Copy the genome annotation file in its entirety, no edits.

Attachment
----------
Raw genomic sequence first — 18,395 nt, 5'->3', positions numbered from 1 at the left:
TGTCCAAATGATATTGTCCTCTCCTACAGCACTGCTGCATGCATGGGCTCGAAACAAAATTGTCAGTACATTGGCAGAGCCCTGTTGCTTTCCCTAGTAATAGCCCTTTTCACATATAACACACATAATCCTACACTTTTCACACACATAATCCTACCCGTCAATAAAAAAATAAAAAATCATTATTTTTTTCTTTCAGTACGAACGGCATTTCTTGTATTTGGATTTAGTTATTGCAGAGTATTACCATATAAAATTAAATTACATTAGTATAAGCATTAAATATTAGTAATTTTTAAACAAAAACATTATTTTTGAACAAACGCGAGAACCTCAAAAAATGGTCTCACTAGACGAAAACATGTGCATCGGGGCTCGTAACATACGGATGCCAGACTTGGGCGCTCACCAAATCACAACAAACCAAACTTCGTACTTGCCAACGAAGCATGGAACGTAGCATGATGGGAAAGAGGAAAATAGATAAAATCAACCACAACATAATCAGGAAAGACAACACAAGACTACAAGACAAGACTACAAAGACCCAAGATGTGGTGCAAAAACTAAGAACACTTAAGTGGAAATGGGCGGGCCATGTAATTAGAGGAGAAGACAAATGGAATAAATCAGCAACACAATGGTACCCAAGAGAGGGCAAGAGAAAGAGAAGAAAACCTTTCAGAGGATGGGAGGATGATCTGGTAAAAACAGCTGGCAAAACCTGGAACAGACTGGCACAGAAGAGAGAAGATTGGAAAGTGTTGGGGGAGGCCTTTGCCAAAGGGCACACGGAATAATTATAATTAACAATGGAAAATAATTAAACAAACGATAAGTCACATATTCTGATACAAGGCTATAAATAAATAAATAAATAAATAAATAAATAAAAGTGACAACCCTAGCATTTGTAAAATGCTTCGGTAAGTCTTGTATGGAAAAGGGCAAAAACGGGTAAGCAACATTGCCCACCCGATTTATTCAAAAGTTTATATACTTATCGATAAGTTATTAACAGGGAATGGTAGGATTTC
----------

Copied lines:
Raw genomic sequence first — 18,395 nt, 5'->3', positions numbered from 1 at the left:
TGTCCAAATGATATTGTCCTCTCCTACAGCACTGCTGCATGCATGGGCTCGAAACAAAATTGTCAGTACATTGGCAGAGCCCTGTTGCTTTCCCTAGTAATAGCCCTTTTCACATATAACACACATAATCCTACACTTTTCACACACATAATCCTACCCGTCAATAAAAAAATAAAAAATCATTATTTTTTTCTTTCAGTACGAACGGCATTTCTTGTATTTGGATTTAGTTATTGCAGAGTATTACCATATAAAATTAAATTACATTAGTATAAGCATTAAATATTAGTAATTTTTAAACAAAAACATTATTTTTGAACAAACGCGAGAACCTCAAAAAATGGTCTCACTAGACGAAAACATGTGCATCGGGGCTCGTAACATACGGATGCCAGACTTGGGCGCTCACCAAATCACAACAAACCAAACTTCGTACTTGCCAACGAAGCATGGAACGTAGCATGATGGGAAAGAGGAAAATAGATAAAATCAACCACAACATAATCAGGAAAGACAACACAAGACTACAAGACAAGACTACAAAGACCCAAGATGTGGTGCAAAAACTAAGAACACTTAAGTGGAAATGGGCGGGCCATGTAATTAGAGGAGAAGACAAATGGAATAAATCAGCAACACAATGGTACCCAAGAGAGGGCAAGAGAAAGAGAAGAAAACCTTTCAGAGGATGGGAGGATGATCTGGTAAAAACAGCTGGCAAAACCTGGAACAGACTGGCACAGAAGAGAGAAGATTGGAAAGTGTTGGGGGAGGCCTTTGCCAAAGGGCACACGGAATAATTATAATTAACAATGGAAAATAATTAAACAAACGATAAGTCACATATTCTGATACAAGGCTATAAATAAATAAATAAATAAATAAATAAATAAAAGTGACAACCCTAGCATTTGTAAAATGCTTCGGTAAGTCTTGTATGGAAAAGGGCAAAAACGGGTAAGCAACATTGCCCACCCGATTTATTCAAAAGTTTATATACTTATCGATAAGTTATTAACAGGGAATGGTAGGATTTC